Engaging with our students is one of our biggest challenges and equally we have to accept that there are some students who choose to study at a distance for a reason and will never engage. We just aim to engage with as many students as we can and publicise whatever we can, whenever we can.
4. What are you working on during your term of office? Are there any projects relating to student engagement and quality you could tell us about?
We have a two pronged approach. We work with the university to increase their engagement with us and we also engage with students with a view to building a community. Many OU students tells us that it is an isolating experience studying with the OU – it is, I’ve done it! Equally our students want to belong to a community so we try to provide that. Our students miss the support you get on campus, in the bar and in lecture theatres so we also try to bring students together so they can support each other.
5. You mention working with the university. How easy is that? You’ve illustrated the challenge of engaging with your membership, but presumably the same challenge exists in terms of building good informal links with staff, sitting on committees, and making change in partnership.
Working with the university has been a challenge but it has definitely improved in my time as President and under the presidency of my predecessor. I have been very lucky in that some of the senior staff within the university are very keen on student engagement and so I have managed to build good working relationships with those people and then with their support have managed to extend working relationships with more staff at the university. We are now getting far more opportunities to engage, almost to the point of saturation!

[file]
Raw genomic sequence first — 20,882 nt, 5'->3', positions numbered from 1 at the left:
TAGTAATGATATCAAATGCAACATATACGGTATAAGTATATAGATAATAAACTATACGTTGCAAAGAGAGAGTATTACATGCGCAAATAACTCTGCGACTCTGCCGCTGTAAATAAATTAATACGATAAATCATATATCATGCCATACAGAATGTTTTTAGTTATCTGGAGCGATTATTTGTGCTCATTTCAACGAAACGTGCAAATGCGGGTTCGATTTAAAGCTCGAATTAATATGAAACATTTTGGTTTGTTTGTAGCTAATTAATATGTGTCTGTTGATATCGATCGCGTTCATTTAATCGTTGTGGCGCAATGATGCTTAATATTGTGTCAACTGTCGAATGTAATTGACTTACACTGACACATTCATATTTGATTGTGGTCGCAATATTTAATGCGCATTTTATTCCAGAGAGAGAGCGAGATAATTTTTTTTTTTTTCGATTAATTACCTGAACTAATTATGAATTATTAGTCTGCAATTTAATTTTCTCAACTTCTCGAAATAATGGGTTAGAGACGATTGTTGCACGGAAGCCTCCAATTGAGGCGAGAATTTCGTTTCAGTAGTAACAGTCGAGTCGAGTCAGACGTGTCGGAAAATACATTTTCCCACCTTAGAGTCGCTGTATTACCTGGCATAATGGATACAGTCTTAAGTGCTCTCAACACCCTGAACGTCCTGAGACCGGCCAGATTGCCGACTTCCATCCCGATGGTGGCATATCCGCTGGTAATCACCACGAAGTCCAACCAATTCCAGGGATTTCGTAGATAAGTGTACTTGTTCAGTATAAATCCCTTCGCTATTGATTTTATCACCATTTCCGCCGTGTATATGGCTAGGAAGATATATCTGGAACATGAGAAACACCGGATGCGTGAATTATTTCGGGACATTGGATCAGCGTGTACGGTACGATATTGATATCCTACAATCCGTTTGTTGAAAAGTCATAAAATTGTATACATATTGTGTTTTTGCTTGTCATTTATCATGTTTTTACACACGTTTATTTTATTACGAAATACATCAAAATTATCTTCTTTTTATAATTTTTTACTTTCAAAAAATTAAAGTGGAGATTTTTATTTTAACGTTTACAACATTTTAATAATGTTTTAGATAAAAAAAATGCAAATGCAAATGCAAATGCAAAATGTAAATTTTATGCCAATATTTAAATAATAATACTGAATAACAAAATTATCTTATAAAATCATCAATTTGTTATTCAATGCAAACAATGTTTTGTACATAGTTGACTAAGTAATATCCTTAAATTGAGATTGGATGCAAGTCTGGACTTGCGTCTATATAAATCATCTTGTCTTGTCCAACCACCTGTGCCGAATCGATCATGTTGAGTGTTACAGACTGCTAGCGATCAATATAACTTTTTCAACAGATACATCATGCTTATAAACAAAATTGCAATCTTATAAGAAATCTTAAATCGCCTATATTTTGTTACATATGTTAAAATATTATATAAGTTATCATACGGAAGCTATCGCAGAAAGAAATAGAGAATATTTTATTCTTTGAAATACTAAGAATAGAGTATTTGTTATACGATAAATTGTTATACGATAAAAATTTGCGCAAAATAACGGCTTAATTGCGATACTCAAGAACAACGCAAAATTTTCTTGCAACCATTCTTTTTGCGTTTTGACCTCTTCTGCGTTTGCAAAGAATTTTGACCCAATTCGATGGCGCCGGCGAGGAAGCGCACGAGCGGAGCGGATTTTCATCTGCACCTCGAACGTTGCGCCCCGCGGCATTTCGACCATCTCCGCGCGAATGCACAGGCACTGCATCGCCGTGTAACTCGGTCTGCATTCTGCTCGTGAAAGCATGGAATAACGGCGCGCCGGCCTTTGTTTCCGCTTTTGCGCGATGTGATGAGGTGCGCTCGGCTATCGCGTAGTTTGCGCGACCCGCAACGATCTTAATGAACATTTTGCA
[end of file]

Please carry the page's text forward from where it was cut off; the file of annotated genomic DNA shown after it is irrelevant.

We do sit on as many committees as I can get bums on seats but we are aware that there are places where we aren’t. I am hoping this will be addressed through a review which is currently taking place; equally we are being invited to engage in ways we hadn’t been previously. The difficulty for some is that with no students on campus many staff never see a student from one year’s end to another and there can be a lack of thought when meetings are arranged and papers made available as it can be forgotten that often our students have jobs or responsibilities that need notice in order to be available. This means I often have to remind senior members of staff to bear in mind the busy lives that OU students lead
I am very grateful for the support I receive from some senior members of staff, without which the students’ association wouldn’t be able to engage as much as we do.
Thanks to Ruth for being an interviewee. To suggest a future subject for interview, please contact us.
This interview is part of a series of occasional interviews on our website with student engagement practitioners – both staff and students, and from within Scotland’s university and college sector and beyond. The interviews aim to capture the different perspectives that people have on student engagement in the quality of learning.